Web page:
Friday, November 19, 2021

89.7 - The most important number in an earthquake

At  5.46 on a cold January morning in 1995, as the first Shinkansen prepared itself for the journey west from Osaka, a 6.9M earthquake struck some twenty kilometers south of the city of Kobe. There was no tsunami however, as the temblors rushed through the city they reflected off the mountains that encircle the prefecture to the north. And caused an interference pattern that flattened the metropolis in under twenty seconds. Over 6,000 lost their lives that day.

Famously, the elevated highway, snaking along the coast, wavered and then collapsed. Cars were crushed and an overnight bus hung, front wheels in free air, becoming the global image of the catastrophe. Fires ripped through the carnage, especially in the old, wooden, quarters of the city. They would continue through the night as rescue was catastrophically delayed. And, in the days before the internet, with the power grid razed, the only information came via battery powered radio. 

Many learnings came from that day one being to stop the government restricting the roll out of the now ubiquitous mobile phone (they were just mobile then, no smarts...) and another was to grant licenses across the country to new, English speaking, radio stations. The new broadcasters contractually bound their bi-lingual teams to live within walking distance of their studio to ensure service could continue if possible. And, if we're ever hit by the big one in Tokyo, one of those can be found at 89.7 in glorious FM stereo.

Thursday, November 11, 2021

Welcome to our Shinkansen

Thirty years ago today I landed at Narita, an hour north (wish) of Tokyo, no visa but an assignment for two years in Japan and England had just lost the Rugby World Cup to Australia. I'd wondered what I would think of myself as a young twenty-five year old if I turned down the opportunity and so here I was, lost. In those years I
’ve seen a few changes, little kids don’t run up and touch me, running off laughing that they’d touched a foreigner anymore.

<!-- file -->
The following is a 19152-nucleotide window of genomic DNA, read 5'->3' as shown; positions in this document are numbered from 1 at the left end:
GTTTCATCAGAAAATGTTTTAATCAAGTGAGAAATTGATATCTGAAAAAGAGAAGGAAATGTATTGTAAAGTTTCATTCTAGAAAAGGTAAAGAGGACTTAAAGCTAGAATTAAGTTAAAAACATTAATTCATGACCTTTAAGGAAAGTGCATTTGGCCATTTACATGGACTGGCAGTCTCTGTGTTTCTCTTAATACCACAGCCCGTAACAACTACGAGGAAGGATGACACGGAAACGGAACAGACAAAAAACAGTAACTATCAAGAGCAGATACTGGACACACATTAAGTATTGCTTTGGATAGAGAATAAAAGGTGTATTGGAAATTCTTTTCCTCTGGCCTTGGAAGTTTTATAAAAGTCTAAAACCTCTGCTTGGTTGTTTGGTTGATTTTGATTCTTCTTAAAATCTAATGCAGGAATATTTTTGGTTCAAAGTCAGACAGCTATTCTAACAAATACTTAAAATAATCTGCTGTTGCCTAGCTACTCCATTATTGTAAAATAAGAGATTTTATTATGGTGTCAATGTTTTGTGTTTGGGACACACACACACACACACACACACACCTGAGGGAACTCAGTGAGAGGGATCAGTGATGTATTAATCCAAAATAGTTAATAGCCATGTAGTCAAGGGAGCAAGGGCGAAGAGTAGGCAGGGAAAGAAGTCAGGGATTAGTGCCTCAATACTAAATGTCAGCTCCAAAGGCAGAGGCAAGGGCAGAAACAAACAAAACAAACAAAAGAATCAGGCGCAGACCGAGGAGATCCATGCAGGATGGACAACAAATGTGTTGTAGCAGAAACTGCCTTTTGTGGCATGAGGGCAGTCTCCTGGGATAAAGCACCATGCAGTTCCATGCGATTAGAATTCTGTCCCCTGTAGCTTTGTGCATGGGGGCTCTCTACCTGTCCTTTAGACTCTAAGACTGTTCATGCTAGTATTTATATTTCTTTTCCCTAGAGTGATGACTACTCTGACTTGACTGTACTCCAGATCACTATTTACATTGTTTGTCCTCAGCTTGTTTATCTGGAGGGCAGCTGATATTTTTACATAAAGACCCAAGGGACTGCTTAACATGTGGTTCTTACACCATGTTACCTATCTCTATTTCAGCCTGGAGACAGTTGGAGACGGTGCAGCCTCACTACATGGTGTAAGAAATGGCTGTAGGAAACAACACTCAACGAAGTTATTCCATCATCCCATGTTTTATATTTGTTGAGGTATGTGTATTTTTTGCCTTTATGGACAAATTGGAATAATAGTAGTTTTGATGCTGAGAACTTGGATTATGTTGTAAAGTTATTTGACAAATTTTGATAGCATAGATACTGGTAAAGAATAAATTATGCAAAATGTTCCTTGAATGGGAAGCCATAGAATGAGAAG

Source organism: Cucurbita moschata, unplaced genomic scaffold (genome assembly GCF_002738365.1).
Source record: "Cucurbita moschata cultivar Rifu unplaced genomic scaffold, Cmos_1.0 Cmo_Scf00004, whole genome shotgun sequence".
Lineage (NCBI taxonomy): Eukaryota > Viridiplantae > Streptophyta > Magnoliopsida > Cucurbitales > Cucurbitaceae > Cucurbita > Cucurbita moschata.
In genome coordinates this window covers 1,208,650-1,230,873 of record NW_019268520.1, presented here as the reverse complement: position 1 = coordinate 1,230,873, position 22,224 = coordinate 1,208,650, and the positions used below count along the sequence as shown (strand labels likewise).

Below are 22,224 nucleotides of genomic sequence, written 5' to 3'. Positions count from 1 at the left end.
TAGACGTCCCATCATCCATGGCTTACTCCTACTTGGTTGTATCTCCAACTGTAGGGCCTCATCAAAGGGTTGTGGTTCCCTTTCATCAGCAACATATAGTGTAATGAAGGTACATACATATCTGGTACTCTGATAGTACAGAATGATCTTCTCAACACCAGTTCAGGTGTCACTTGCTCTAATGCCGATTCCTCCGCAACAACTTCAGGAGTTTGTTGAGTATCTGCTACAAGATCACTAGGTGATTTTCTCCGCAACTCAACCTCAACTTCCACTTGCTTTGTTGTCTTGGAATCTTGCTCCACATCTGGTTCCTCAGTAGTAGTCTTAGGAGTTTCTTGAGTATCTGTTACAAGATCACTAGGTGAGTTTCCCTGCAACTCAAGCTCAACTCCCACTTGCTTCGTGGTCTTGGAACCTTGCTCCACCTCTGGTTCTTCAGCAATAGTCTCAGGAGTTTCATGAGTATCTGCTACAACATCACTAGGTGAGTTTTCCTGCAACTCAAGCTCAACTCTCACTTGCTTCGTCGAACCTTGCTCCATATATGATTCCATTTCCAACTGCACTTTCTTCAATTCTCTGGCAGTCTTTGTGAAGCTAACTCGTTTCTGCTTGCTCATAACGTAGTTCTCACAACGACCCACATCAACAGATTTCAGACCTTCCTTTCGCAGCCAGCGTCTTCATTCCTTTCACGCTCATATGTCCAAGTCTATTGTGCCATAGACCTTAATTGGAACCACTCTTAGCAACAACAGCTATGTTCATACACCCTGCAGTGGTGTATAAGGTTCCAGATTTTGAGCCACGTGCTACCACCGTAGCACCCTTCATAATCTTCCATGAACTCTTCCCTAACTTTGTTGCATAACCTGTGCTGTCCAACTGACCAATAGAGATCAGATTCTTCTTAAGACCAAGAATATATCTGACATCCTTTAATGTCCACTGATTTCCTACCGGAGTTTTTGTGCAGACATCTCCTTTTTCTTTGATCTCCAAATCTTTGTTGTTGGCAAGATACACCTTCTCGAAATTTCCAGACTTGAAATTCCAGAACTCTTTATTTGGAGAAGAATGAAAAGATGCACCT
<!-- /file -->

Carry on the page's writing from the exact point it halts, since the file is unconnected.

A kind gentleman with a complete absence of English guided me from Tokyo Tower to the Shiba Park Hotel and turned back with a wave. We have mobile phones now and it doesn’t cost $4 a minute to call England any more, if you need to contact someone, the fallback is to call, then it was a message on a cassette on an answer machine they wouldn’t receive until they got home. 

There was no social networking, you met people the old-fashioned way by saying hello, which gladly you can still do today. People were kind to me and that is still true as well. In 1993 I met and married the lady who still sits beside me today. Street signs are in English (!) as are Shinkansen announcements (and not just the recordings, though I did love the lady's voice back then, welcome to our Shinkansen). I could fly Virgin to London and be invited to sit in the cockpit for landing into Heathrow though those days are long gone now. 

I no longer have to sit, typing in code that had been faxed to me, to hook my computer up to the internet to watch Mozilla scroll up in front of me with a modem beeping away in the background (I wonder what happened to Global Village). We’ve had some significant earthquakes although I still find myself explaining the difference between the Japanese and international scales however, bar the once, I haven’t had to shovel mud from someone’s home again. 

I’ve lost many friends, some to distance and some to circumstance. There was a different pandemic back then, but we figured it out, hopefully we’ll do so again. I hadn’t even thought about my son but now I sit in awe listening to his guitar. It’s been a good thirty years. I’ve been lucky. And, just about now, the plane landed.